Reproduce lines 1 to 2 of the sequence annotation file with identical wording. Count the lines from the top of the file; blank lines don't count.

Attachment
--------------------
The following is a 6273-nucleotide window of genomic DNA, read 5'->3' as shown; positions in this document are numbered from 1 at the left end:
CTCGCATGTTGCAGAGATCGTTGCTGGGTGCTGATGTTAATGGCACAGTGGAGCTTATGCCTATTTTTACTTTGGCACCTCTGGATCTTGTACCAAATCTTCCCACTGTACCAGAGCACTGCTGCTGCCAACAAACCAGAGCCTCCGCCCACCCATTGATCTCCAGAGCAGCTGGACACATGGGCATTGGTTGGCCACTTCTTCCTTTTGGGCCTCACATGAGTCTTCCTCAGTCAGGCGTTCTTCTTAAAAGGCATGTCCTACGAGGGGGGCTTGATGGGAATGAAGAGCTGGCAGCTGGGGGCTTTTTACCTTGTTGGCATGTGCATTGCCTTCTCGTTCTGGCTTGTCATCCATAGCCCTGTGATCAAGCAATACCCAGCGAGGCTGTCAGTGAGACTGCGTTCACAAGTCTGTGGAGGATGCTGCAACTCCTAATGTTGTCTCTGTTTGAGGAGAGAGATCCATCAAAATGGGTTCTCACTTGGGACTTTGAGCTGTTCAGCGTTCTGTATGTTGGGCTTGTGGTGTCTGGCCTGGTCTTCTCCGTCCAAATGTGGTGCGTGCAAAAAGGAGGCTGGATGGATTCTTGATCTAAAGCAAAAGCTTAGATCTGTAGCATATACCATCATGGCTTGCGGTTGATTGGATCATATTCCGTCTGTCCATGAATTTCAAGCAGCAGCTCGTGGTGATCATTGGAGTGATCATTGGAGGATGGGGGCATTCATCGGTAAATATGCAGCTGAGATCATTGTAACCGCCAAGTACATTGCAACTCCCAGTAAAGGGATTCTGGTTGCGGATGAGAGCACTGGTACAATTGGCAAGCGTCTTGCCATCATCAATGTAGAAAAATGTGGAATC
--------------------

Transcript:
The following is a 6273-nucleotide window of genomic DNA, read 5'->3' as shown; positions in this document are numbered from 1 at the left end:
CTCGCATGTTGCAGAGATCGTTGCTGGGTGCTGATGTTAATGGCACAGTGGAGCTTATGCCTATTTTTACTTTGGCACCTCTGGATCTTGTACCAAATCTTCCCACTGTACCAGAGCACTGCTGCTGCCAACAAACCAGAGCCTCCGCCCACCCATTGATCTCCAGAGCAGCTGGACACATGGGCATTGGTTGGCCACTTCTTCCTTTTGGGCCTCACATGAGTCTTCCTCAGTCAGGCGTTCTTCTTAAAAGGCATGTCCTACGAGGGGGGCTTGATGGGAATGAAGAGCTGGCAGCTGGGGGCTTTTTACCTTGTTGGCATGTGCATTGCCTTCTCGTTCTGGCTTGTCATCCATAGCCCTGTGATCAAGCAATACCCAGCGAGGCTGTCAGTGAGACTGCGTTCACAAGTCTGTGGAGGATGCTGCAACTCCTAATGTTGTCTCTGTTTGAGGAGAGAGATCCATCAAAATGGGTTCTCACTTGGGACTTTGAGCTGTTCAGCGTTCTGTATGTTGGGCTTGTGGTGTCTGGCCTGGTCTTCTCCGTCCAAATGTGGTGCGTGCAAAAAGGAGGCTGGATGGATTCTTGATCTAAAGCAAAAGCTTAGATCTGTAGCATATACCATCATGGCTTGCGGTTGATTGGATCATATTCCGTCTGTCCATGAATTTCAAGCAGCAGCTCGTGGTGATCATTGGAGTGATCATTGGAGGATGGGGGCATTCATCGGTAAATATGCAGCTGAGATCATTGTAACCGCCAAGTACATTGCAACTCCCAGTAAAGGGATTCTGGTTGCGGATGAGAGCACTGGTACAATTGGCAAGCGTCTTGCCATCATCAATGTAGAAAAATGTGGAATC